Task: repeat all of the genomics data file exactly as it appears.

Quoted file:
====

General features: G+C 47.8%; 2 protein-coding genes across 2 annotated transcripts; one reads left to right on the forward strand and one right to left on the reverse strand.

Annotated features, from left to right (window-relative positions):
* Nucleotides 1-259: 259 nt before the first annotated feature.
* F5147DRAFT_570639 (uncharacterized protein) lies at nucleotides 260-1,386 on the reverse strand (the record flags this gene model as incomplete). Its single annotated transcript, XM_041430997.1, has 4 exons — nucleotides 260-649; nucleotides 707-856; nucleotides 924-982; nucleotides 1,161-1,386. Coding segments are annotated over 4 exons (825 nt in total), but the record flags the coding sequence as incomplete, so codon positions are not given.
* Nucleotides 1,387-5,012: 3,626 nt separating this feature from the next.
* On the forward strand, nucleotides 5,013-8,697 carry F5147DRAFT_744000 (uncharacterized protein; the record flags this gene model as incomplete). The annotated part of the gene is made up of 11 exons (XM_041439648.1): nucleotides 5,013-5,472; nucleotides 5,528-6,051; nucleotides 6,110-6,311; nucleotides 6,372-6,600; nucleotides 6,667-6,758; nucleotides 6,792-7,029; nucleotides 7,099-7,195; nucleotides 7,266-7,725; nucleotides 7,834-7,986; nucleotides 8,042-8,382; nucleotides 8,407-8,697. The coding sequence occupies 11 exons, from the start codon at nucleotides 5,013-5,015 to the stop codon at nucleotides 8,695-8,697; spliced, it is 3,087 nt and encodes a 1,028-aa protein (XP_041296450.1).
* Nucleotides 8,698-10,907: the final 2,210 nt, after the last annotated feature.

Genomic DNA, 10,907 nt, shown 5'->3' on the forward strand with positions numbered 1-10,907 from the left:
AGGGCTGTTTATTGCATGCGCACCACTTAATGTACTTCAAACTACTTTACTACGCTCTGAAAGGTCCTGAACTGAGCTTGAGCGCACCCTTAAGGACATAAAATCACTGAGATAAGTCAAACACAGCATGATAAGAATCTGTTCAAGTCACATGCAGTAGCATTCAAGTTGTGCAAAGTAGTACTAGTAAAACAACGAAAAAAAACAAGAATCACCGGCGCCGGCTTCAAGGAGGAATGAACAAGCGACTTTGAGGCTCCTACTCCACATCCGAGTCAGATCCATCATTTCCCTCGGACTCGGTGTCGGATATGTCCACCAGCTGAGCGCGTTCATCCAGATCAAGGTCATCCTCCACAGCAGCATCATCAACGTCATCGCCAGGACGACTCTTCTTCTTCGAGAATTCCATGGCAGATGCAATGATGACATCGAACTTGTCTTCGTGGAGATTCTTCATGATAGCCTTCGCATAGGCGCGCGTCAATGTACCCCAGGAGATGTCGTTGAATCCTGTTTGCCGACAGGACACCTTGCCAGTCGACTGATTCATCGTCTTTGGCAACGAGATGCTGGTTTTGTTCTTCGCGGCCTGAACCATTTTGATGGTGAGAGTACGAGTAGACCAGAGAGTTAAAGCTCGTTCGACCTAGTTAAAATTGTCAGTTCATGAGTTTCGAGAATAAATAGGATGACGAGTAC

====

General features: G+C 47.8%; 2 protein-coding genes across 2 annotated transcripts; one reads left to right on the forward strand and one right to left on the reverse strand.

Annotated features, from left to right (window-relative positions):
* Nucleotides 1-259: 259 nt before the first annotated feature.
* F5147DRAFT_570639 (uncharacterized protein) lies at nucleotides 260-1,386 on the reverse strand (the record flags this gene model as incomplete). Its single annotated transcript, XM_041430997.1, has 4 exons — nucleotides 260-649; nucleotides 707-856; nucleotides 924-982; nucleotides 1,161-1,386. Coding segments are annotated over 4 exons (825 nt in total), but the record flags the coding sequence as incomplete, so codon positions are not given.
* Nucleotides 1,387-5,012: 3,626 nt separating this feature from the next.
* On the forward strand, nucleotides 5,013-8,697 carry F5147DRAFT_744000 (uncharacterized protein; the record flags this gene model as incomplete). The annotated part of the gene is made up of 11 exons (XM_041439648.1): nucleotides 5,013-5,472; nucleotides 5,528-6,051; nucleotides 6,110-6,311; nucleotides 6,372-6,600; nucleotides 6,667-6,758; nucleotides 6,792-7,029; nucleotides 7,099-7,195; nucleotides 7,266-7,725; nucleotides 7,834-7,986; nucleotides 8,042-8,382; nucleotides 8,407-8,697. The coding sequence occupies 11 exons, from the start codon at nucleotides 5,013-5,015 to the stop codon at nucleotides 8,695-8,697; spliced, it is 3,087 nt and encodes a 1,028-aa protein (XP_041296450.1).
* Nucleotides 8,698-10,907: the final 2,210 nt, after the last annotated feature.

Genomic DNA, 10,907 nt, shown 5'->3' on the forward strand with positions numbered 1-10,907 from the left:
AGGGCTGTTTATTGCATGCGCACCACTTAATGTACTTCAAACTACTTTACTACGCTCTGAAAGGTCCTGAACTGAGCTTGAGCGCACCCTTAAGGACATAAAATCACTGAGATAAGTCAAACACAGCATGATAAGAATCTGTTCAAGTCACATGCAGTAGCATTCAAGTTGTGCAAAGTAGTACTAGTAAAACAACGAAAAAAAACAAGAATCACCGGCGCCGGCTTCAAGGAGGAATGAACAAGCGACTTTGAGGCTCCTACTCCACATCCGAGTCAGATCCATCATTTCCCTCGGACTCGGTGTCGGATATGTCCACCAGCTGAGCGCGTTCATCCAGATCAAGGTCATCCTCCACAGCAGCATCATCAACGTCATCGCCAGGACGACTCTTCTTCTTCGAGAATTCCATGGCAGATGCAATGATGACATCGAACTTGTCTTCGTGGAGATTCTTCATGATAGCCTTCGCATAGGCGCGCGTCAATGTACCCCAGGAGATGTCGTTGAATCCTGTTTGCCGACAGGACACCTTGCCAGTCGACTGATTCATCGTCTTTGGCAACGAGATGCTGGTTTTGTTCTTCGCGGCCTGAACCATTTTGATGGTGAGAGTACGAGTAGACCAGAGAGTTAAAGCTCGTTCGACCTAGTTAAAATTGTCAGTTCATGAGTTTCGAGAATAAATAGGATGACGAGTAC